Thoughts on a Book: Highway to Hell

Maggie Quinn was expecting to find plenty of trouble with D and D Lisa over spring break. Destination: South Padre Island! And they planned to enjoy every bit of it – just like nice, normal college freshmen. Fire, brimstone, and demonic sorority girls: these ladies are officially off the clock.

But Maggie doesn’t have to go looking for trouble. Trouble has started looking for her. One dead cow and a punctured gas tank later, she and Lisa are stuck in Dulcina, Texas, a town so small it has an owner. And – you guessed it – lately life in this particular small town hasn’t been all that peaceful. An eerie predator is stalking the ranch land. Cattle are dying mysteriously, with strange bite marks on their hides. And judging by the rising body count, whatever’s doing the killing is getting bolder by the day.

Everyone in town has a theory, but not even Maggie’s psychic mojo can provide any answers. And the longer the girls are stranded, the more obvious it becomes that something is seriously wrong. Only no one – not even Maggie’s closest ally – wants to admit that they could have been forced to detour down the highway to hell.

It looks like fighting evil isn’t a job with vacation time.


Rosemary Clement Moore loves ancient and modern history, Jane Austen and Madeleine L’Engle, the Food Network, the SciFi Channel, and Guitar Hero. She used to live on South Texas ranch with horses, cows, coyotes, skunks, and mosquitoes of hellish origin. Since moving back to civilization with her husband and dogs, she is most grateful that there is a Starbucks within walking distance and she no longer has to shoot rattlesnakes from her front porch.

Highway to Hell is her third book featuring Maggie Quinn. You can visit Rosemary at http://www.rosemaryclementmoore.com.

  1. While browsing the young adult section of a bookstore, a black-and-orange book stood out catching MY FULL ATTENTION. I picked it up and noticed its design resembles Cosmo magazine cartoons I used to sketch back in college. So start accusing me of not reading books I purchase. It is not a crime.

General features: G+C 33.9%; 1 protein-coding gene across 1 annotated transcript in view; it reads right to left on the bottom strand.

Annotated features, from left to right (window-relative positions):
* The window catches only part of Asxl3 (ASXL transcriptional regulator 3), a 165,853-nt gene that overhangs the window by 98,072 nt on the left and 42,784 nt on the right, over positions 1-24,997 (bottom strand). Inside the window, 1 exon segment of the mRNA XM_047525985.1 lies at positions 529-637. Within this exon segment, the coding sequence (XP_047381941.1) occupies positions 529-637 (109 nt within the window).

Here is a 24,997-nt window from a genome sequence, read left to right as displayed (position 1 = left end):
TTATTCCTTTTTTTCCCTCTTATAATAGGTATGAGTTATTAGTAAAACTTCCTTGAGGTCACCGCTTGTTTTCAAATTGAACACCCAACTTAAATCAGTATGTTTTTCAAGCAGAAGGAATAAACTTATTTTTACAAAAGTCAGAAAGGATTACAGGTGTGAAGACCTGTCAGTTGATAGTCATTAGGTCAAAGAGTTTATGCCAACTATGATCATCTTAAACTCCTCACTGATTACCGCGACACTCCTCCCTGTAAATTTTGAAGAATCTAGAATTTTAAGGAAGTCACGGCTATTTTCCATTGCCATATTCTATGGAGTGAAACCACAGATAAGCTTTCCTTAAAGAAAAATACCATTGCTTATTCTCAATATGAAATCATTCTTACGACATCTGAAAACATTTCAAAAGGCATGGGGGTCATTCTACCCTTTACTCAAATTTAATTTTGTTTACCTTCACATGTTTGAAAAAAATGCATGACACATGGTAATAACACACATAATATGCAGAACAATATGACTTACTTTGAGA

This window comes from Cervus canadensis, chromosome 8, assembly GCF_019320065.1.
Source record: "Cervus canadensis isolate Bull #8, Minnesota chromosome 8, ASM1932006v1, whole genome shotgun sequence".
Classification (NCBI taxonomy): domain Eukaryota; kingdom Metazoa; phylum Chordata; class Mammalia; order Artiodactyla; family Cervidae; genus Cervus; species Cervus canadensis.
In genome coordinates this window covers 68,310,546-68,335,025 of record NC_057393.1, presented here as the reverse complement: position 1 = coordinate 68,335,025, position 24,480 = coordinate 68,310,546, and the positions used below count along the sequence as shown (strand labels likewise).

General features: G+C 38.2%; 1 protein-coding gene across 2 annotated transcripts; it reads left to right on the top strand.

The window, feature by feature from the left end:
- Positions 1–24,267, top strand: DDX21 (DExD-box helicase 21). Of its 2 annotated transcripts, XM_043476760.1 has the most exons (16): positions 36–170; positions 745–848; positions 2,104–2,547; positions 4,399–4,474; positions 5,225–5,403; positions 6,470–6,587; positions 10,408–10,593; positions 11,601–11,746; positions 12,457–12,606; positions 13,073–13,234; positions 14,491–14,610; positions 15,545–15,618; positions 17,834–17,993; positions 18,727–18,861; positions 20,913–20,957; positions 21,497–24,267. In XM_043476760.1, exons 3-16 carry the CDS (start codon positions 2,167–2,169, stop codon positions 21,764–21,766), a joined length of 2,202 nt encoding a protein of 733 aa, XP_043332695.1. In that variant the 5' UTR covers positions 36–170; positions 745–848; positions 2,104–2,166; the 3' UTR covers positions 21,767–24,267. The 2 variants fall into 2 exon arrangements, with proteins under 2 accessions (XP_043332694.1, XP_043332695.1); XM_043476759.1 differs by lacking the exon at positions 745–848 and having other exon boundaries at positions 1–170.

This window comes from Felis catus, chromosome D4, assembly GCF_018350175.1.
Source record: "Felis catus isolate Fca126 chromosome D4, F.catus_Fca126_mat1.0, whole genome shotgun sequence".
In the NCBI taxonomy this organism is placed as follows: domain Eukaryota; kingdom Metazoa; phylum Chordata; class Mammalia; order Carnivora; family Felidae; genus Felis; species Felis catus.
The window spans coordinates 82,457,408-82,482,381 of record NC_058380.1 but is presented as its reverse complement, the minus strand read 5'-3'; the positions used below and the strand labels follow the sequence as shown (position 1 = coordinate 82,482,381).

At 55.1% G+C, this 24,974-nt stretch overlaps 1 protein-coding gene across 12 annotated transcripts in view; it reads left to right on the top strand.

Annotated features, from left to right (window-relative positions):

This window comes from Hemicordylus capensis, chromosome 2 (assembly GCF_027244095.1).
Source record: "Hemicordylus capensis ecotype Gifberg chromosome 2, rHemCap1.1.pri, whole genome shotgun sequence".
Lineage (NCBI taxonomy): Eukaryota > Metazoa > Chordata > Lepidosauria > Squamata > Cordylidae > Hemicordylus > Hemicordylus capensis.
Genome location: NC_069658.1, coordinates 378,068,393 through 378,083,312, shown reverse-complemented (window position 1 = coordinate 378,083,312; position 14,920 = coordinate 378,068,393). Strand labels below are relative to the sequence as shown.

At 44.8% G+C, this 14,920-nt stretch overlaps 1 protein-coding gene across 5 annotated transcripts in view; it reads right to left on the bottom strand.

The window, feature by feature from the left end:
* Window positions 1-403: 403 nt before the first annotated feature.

2. Maggie Quinn is described as a cross between Nancy Drew and Buffy the Vampire Slayer. The Buffy comparison is easy to spot, tough-as-nails girls with a fondness for paranormal action. “Fondness” is not a fair description, more like “a magnet for paranormal action.” And Quinn gets the worse end of it, as she and her amateur sorcerer best friend Lisa attracts demons instead of cute vampires. It is, however, her likeness with the iconic teen detective that I get a kicked out of. Maggie does (supernatural) sleuthing on the side while maintaining a decent relationship with a boy, like her spiritual sister Nancy does in her well-documented exploits. These girls are difficult role-models. Balancing the personal and the professional is not simple, but these gals found the right combination to make it work. Let me see them get married.
  3. Judging by the number of spoilers I insensitively recorded on this site, it is quite amusing to find a number of readers coming back for more. There is an ongoing sadomasochistic relationship neither logic nor social norms can rationalize. It is for this little fact I avoided entertaining ideas of disclosing or even hinting at the “who” or “it” in this paranormal whodunit. It involves a popular urban legend but not presented in the usual manner. I just could not help it. Apologies. To be fair, I have been CRYPTIC. (Might have dropped a hint so go figure it out.)
  4. If for some reason, the omnipresent Catholic Church finds time to peruse the third paperback escapade of Quinn, some of  their sensibilities might find one of the character’s (a seminarian) dithering faith, horrible. Or unacceptable. Persistent complaints of corruption inside the sacred corners of the church aside, our esteemed priests and bishops should not bother condemning acts of sorceries to counter the murderous acts of the main antagonist. Nor should the detailed magical-and-miraculous-crossbreed protection in one of the chapters ruffle their blessed feathers. No. This is just a fun read. No need to be suspicious. Or self-righteous.
  5. Highway to Hell is not the first of the Girl vs Evil series; and I hope there rest is available in local book stores (no luck finding one after checking three bookstores last month) because I need some Maggie Quinn fix in the near future. Like tomorrow.


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